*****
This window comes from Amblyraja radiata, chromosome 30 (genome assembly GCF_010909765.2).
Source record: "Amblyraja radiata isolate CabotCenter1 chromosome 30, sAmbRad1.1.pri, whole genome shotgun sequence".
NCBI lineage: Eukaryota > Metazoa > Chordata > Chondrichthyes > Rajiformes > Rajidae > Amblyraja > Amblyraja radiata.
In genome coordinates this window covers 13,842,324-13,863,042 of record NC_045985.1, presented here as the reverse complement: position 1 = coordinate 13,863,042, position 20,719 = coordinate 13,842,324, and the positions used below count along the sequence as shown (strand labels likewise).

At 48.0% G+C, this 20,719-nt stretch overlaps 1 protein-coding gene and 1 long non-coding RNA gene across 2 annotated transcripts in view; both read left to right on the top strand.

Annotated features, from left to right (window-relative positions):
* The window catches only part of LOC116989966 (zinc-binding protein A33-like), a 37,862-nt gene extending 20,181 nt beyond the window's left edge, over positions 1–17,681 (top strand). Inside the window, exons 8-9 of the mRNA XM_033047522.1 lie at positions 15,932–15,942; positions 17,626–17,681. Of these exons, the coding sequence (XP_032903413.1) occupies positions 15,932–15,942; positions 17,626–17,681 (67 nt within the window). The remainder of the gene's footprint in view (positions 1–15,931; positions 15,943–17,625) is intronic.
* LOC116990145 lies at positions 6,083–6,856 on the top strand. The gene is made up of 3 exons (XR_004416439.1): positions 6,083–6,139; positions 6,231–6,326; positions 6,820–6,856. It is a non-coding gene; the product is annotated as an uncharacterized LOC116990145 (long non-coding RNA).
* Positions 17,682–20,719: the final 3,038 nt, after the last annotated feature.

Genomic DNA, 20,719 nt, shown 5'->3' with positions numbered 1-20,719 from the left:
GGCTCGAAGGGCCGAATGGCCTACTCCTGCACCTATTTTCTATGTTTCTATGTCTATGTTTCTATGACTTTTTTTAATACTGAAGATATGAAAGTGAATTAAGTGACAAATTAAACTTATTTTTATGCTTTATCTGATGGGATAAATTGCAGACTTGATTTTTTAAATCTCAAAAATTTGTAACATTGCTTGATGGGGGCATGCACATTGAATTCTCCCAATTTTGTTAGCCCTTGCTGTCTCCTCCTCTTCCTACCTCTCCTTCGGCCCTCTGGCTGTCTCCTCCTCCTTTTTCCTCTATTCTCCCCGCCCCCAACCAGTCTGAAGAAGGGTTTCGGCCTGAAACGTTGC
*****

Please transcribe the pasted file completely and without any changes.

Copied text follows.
This window comes from Amblyraja radiata, chromosome 30 (genome assembly GCF_010909765.2).
Source record: "Amblyraja radiata isolate CabotCenter1 chromosome 30, sAmbRad1.1.pri, whole genome shotgun sequence".
NCBI lineage: Eukaryota > Metazoa > Chordata > Chondrichthyes > Rajiformes > Rajidae > Amblyraja > Amblyraja radiata.
In genome coordinates this window covers 13,842,324-13,863,042 of record NC_045985.1, presented here as the reverse complement: position 1 = coordinate 13,863,042, position 20,719 = coordinate 13,842,324, and the positions used below count along the sequence as shown (strand labels likewise).

At 48.0% G+C, this 20,719-nt stretch overlaps 1 protein-coding gene and 1 long non-coding RNA gene across 2 annotated transcripts in view; both read left to right on the top strand.

Annotated features, from left to right (window-relative positions):
* The window catches only part of LOC116989966 (zinc-binding protein A33-like), a 37,862-nt gene extending 20,181 nt beyond the window's left edge, over positions 1–17,681 (top strand). Inside the window, exons 8-9 of the mRNA XM_033047522.1 lie at positions 15,932–15,942; positions 17,626–17,681. Of these exons, the coding sequence (XP_032903413.1) occupies positions 15,932–15,942; positions 17,626–17,681 (67 nt within the window). The remainder of the gene's footprint in view (positions 1–15,931; positions 15,943–17,625) is intronic.
* LOC116990145 lies at positions 6,083–6,856 on the top strand. The gene is made up of 3 exons (XR_004416439.1): positions 6,083–6,139; positions 6,231–6,326; positions 6,820–6,856. It is a non-coding gene; the product is annotated as an uncharacterized LOC116990145 (long non-coding RNA).
* Positions 17,682–20,719: the final 3,038 nt, after the last annotated feature.

Genomic DNA, 20,719 nt, shown 5'->3' with positions numbered 1-20,719 from the left:
GGCTCGAAGGGCCGAATGGCCTACTCCTGCACCTATTTTCTATGTTTCTATGTCTATGTTTCTATGACTTTTTTTAATACTGAAGATATGAAAGTGAATTAAGTGACAAATTAAACTTATTTTTATGCTTTATCTGATGGGATAAATTGCAGACTTGATTTTTTAAATCTCAAAAATTTGTAACATTGCTTGATGGGGGCATGCACATTGAATTCTCCCAATTTTGTTAGCCCTTGCTGTCTCCTCCTCTTCCTACCTCTCCTTCGGCCCTCTGGCTGTCTCCTCCTCCTTTTTCCTCTATTCTCCCCGCCCCCAACCAGTCTGAAGAAGGGTTTCGGCCTGAAACGTTGC